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Wine & Pizza

by Tara

We left to cycle the last bit of the canal into Nantes today. As we rounded our first corner the path abruptly stopped. A man operating a nearby lock laughed at us and said there were two ways to Nantes from there—swim across the lake, or take a very convoluted path to a different branch of the canal. Having had our fill of the canals we decided to stick to the roads the rest of the way in. We didn't mind the hills at all, it felt great to be back out in the world!

We rode as far as we could on back roads in the direction of Nantes but took to the highway for the last stretch. We were just a few miles out when we saw a sign for McDonalds. Neither of us likes McDonalds. Even so, we always get excited when we come across one now because they are sure to have free wifi and employees who don't care how long you stay. We ordered ice cream, got out the laptop and discovered that their wireless network was down. Oh France.

A bit frustrated we packed up and headed into Nantes. We were about to head down the shoulder of the bustling highway when to our delight we noticed there was a cycle path running along it. We would have been content with bike lane on the main road but this was a completely separate path only for cyclists and people on mopeds, and went directly into Nantes! Sweet! We took the smooth, paved route all the way into the city.

Nantes Ents

We quickly found an SFR store (the reason for cycling into Nantes proper) and I spent the next three hours with unhelpful representatives negotiating our still broken internet situation. They spent forty minutes obviously annoyed and openly frustrated with my audacity for wanting to exchange their broken device. They begrudgingly investigated it as if it were an object from outer space the likes of which had never been seen that might be slightly dangerous. The final conclusion after forty minutes was that it was indeed broken.

Unfortunately, after a couple more hours in what felt like the trenches, I still did not get what I wanted. We let the French wookie win and bought a new one. Thus ends the saga of securing mobile internet so Tyler can work. This is the last country we will spend enough time in to warrant it.

Tyler fiddled with the camera, guarded the bikes and read while waiting.

Nantes Leaf Weird French Lady

We quickly left and sat down at a cafe for even more ice cream to help ease my nerves. After enjoying our treat we left the city with relief to make for the coast south of us. Along the way we stopped at a grocery store and a group of kids on bikes came to ogle us and our gear. They thought my green bike was "hyper beau" and thought Tyler's GPS mount was insanely cool. They saw our iPods and were absolutely dumbstruck, thinking we even had power outlets on our bikes! We laughed and told them how it worked, and they bombarded us with fun questions until we cycled off to follow the signs we had seen for the local municipal campsite.

We arrived at the community campsite only to find that it was full, and closed for the night. We were amazingly composed when we biked away, tired and ready to be home for the night. It can sometimes require a lot of composure to remain calm when you're tired and looking for a place to sleep.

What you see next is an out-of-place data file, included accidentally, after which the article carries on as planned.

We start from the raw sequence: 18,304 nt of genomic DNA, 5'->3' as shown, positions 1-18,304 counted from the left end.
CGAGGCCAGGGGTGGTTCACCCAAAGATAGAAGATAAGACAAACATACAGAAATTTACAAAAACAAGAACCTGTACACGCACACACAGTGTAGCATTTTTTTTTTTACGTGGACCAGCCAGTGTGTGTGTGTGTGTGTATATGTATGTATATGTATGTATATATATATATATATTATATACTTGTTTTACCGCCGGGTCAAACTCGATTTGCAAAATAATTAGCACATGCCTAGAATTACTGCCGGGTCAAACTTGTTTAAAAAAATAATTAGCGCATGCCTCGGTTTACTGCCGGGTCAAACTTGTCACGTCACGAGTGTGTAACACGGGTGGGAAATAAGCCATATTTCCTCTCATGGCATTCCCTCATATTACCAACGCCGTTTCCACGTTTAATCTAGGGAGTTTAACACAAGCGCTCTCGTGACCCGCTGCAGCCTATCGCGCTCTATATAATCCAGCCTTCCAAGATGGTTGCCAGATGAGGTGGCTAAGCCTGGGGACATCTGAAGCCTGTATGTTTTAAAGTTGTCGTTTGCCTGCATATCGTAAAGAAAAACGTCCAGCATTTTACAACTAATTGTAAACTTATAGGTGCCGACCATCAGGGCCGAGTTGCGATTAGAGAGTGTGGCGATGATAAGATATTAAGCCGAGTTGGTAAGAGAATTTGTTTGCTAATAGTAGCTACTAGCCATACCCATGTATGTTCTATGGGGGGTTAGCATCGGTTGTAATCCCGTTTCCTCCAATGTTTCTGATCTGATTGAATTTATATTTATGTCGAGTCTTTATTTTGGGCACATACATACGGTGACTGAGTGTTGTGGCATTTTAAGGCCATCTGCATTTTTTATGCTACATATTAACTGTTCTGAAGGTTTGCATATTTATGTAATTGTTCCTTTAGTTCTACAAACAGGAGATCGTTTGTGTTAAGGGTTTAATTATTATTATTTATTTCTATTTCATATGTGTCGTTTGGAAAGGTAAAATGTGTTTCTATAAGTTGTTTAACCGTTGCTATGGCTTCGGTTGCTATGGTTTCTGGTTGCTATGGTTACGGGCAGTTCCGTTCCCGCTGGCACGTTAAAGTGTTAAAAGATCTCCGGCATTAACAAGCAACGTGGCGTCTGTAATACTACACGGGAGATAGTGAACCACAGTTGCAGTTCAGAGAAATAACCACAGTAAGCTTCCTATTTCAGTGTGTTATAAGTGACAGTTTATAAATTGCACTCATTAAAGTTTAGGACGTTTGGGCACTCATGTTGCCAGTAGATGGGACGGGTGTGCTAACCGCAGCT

Things ended well; we found a secluded bike path with woods on one side, and set up camp right off the road in the clearing next to a picnic table. We weren't very well hidden from the bike path but it was late and we were going to leave early.

Tyler fired up our oven and baked a delicious frozen pizza while we both downed healthy swigs of from our first bottle of French wine (a Bordeaux). We definitely need to incorporate more pizza and wine into our lives! Stressful, yes, but all in all, it was another good day.

Also, check out this cockroach we saw on the road!

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Actually Tara it is a Stag Beetle (le lucane cerf-volant) Lucanus cervus - perhaps the most magnificent of the big European beetles, this is a male. They are locally common, but more and more threatened, as they require standing dead wood in which they can spend 3-5 years as a larva. As a consequence they are protected in both France and Britain. They are very heavy and males are most often seen climbing a wall in the evening in order to launch themselves in search of females during May to August.

Wish we could put that one in our bug jar!

Love Dad.
Posted by Tony on June 14th, 2009 at 2:47 PM
Wow! Thanks, Tony! Did you and the kids have fun looking that up or did you just happen to know all that?
Posted by Tara on June 15th, 2009 at 3:14 AM
It all started in May this year in my father's living room in Florida where I had the distinct displeasure of meeting a cockroach face to face in the recliner at 2:00 am. Knowing that it wasn't a cockroach of any sort, and being "homeschoolers" with kids who love bugs, I could not resist looking it up and filling you in on the details. I didn't know this before but now I do. Thank you so much for letting us travel and learn with you every day.

Posted by Tony on June 16th, 2009 at 6:37 PM